Sheila Paxton is an award-winning relationship coach. She is an expert in helping singles overcome the barriers that keep them from connecting with the love of their life. Sheila knows first-hand about the sorrow and guilt that accompany poor relationship decisions. She divorced twice before she married the love her life, Orley Paxton, to whom she now has been married for twenty-five years. Her first book, Getting Past Jaded, combines relationship wisdom with a bit of magic to guide people through the ups and downs of love.
Before getting certified as a relationship coach, Sheila was an award-winning and prolific entrepreneur. She has launched three successful companies and led operations at seven other firms. She was recognized as an influential “training renegade” by Working Woman magazine and is still a respected speaker on business trends as well as the best practices for conferences and executive briefings worldwide.
Boulder Writers' Workshop: What kinds of projects are you working on?
Sheila Paxton: I’m currently in the brainstorming phase for a sequel to Getting Past Jaded. As part of my business coaching practices, I have just finished the development of a virtual training program that helps other coaches develop certification programs from their intellectual property.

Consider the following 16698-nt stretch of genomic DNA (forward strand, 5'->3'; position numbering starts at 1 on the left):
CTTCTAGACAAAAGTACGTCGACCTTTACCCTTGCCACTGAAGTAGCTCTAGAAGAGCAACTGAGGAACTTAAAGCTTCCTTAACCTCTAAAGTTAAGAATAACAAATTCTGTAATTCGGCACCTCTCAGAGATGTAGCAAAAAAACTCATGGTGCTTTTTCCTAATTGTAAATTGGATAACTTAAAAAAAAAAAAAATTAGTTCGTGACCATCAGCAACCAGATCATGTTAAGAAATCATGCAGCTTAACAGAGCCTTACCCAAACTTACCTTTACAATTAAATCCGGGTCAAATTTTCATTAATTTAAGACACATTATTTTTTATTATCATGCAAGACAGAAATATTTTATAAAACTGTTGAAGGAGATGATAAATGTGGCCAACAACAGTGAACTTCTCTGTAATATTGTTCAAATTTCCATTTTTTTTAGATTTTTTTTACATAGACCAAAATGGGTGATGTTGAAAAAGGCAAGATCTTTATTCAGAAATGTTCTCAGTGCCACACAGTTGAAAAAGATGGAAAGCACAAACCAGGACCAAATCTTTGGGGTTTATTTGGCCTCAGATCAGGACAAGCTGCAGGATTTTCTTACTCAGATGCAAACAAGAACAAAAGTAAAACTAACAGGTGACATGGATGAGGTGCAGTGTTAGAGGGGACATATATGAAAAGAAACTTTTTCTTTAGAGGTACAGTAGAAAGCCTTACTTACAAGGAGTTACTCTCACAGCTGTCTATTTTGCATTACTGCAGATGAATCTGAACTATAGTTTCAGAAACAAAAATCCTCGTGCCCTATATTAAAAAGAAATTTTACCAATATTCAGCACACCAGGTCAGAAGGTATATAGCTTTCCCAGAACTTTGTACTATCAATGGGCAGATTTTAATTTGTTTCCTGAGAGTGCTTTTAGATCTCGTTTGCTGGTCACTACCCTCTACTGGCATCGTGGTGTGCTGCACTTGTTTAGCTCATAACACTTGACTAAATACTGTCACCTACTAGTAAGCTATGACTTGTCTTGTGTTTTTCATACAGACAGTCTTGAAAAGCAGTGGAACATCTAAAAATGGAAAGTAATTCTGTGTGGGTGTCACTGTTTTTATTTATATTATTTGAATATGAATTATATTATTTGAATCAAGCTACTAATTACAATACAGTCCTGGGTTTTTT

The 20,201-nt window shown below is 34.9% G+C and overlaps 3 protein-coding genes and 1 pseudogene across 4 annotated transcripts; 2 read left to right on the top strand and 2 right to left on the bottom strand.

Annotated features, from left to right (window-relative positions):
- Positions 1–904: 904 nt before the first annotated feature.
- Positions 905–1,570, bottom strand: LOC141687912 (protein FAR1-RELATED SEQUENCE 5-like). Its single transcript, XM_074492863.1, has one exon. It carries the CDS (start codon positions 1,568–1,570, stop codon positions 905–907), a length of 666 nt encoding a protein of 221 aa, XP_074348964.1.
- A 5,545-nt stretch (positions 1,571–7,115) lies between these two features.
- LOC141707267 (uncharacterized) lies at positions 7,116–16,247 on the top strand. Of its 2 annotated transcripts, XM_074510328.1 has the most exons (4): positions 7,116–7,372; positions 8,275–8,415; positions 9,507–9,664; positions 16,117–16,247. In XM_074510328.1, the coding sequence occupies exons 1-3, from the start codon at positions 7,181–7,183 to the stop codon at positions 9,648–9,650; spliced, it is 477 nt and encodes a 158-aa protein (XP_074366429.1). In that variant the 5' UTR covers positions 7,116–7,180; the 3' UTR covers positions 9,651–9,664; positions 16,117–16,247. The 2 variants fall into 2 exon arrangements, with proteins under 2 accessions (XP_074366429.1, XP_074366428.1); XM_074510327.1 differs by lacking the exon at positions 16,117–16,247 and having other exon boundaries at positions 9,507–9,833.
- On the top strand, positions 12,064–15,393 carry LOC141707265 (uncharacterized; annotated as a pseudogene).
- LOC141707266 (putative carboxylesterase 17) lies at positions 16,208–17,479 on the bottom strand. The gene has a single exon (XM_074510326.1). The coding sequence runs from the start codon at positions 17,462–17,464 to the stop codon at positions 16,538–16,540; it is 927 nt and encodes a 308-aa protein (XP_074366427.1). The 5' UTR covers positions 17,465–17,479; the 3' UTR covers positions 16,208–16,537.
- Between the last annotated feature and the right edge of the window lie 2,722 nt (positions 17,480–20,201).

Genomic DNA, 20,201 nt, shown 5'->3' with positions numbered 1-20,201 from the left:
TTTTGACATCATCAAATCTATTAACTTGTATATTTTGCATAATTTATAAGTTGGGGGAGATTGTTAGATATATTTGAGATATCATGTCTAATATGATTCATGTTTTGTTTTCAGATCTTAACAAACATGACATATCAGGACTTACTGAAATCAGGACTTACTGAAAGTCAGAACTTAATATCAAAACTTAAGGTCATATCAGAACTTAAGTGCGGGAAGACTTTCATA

BW: What do you like about being a writer in Colorado?
SP: There are tremendous resources for writers in Colorado. Even after living here for 17 years, I am still awed and inspired by its beauty. Colorado’s weather is also conducive to getting outdoors and meeting people, which stimulates my writer’s mind.
BWW: Who or what are you reading right now?
SP: I’m reading Anne Lamott’s work now, and have just started Grace (Eventually)
BWW: What’s the best piece of writing advice you’d like to pass on?
SP: Fire your internal editor. Allow yourself to just write and let it flow without judgment. That “editor” almost kept me from writing my book, so I fired her.
BWW: What do you hope to get out of the Boulder Writers’ Workshop?
SP: I’m excited about the opportunity to get to know other writers in Boulder, with whom I can commiserate. I’m also hopeful that I’ll be able to set goals for my next writing project. What I have to give to the group is creativity, enthusiasm, and support.